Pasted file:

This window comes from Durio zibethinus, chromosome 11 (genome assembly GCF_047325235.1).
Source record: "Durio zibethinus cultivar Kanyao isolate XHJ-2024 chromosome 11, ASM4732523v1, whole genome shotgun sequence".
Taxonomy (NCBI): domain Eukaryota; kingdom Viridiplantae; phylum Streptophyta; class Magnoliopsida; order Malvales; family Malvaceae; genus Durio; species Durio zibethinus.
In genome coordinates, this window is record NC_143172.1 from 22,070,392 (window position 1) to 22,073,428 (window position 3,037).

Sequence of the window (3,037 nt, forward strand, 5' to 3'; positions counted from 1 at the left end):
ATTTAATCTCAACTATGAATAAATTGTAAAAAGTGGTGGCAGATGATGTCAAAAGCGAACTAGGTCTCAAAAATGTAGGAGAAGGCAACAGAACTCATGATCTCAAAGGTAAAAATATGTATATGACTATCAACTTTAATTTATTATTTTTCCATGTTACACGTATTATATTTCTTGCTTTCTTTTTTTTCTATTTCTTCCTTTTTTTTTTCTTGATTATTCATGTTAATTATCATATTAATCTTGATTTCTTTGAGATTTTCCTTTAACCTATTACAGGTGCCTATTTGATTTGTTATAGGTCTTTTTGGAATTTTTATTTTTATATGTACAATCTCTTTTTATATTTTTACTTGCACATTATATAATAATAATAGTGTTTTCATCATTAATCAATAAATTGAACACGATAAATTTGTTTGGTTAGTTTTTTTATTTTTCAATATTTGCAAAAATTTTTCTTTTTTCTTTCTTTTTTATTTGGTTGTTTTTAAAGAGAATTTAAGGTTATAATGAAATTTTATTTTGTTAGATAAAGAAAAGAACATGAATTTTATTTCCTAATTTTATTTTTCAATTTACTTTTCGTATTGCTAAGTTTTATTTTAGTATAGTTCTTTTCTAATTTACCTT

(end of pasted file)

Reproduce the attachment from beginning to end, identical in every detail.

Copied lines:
This window comes from Durio zibethinus, chromosome 11 (genome assembly GCF_047325235.1).
Source record: "Durio zibethinus cultivar Kanyao isolate XHJ-2024 chromosome 11, ASM4732523v1, whole genome shotgun sequence".
Taxonomy (NCBI): domain Eukaryota; kingdom Viridiplantae; phylum Streptophyta; class Magnoliopsida; order Malvales; family Malvaceae; genus Durio; species Durio zibethinus.
In genome coordinates, this window is record NC_143172.1 from 22,070,392 (window position 1) to 22,073,428 (window position 3,037).

Sequence of the window (3,037 nt, forward strand, 5' to 3'; positions counted from 1 at the left end):
ATTTAATCTCAACTATGAATAAATTGTAAAAAGTGGTGGCAGATGATGTCAAAAGCGAACTAGGTCTCAAAAATGTAGGAGAAGGCAACAGAACTCATGATCTCAAAGGTAAAAATATGTATATGACTATCAACTTTAATTTATTATTTTTCCATGTTACACGTATTATATTTCTTGCTTTCTTTTTTTTCTATTTCTTCCTTTTTTTTTTCTTGATTATTCATGTTAATTATCATATTAATCTTGATTTCTTTGAGATTTTCCTTTAACCTATTACAGGTGCCTATTTGATTTGTTATAGGTCTTTTTGGAATTTTTATTTTTATATGTACAATCTCTTTTTATATTTTTACTTGCACATTATATAATAATAATAGTGTTTTCATCATTAATCAATAAATTGAACACGATAAATTTGTTTGGTTAGTTTTTTTATTTTTCAATATTTGCAAAAATTTTTCTTTTTTCTTTCTTTTTTATTTGGTTGTTTTTAAAGAGAATTTAAGGTTATAATGAAATTTTATTTTGTTAGATAAAGAAAAGAACATGAATTTTATTTCCTAATTTTATTTTTCAATTTACTTTTCGTATTGCTAAGTTTTATTTTAGTATAGTTCTTTTCTAATTTACCTT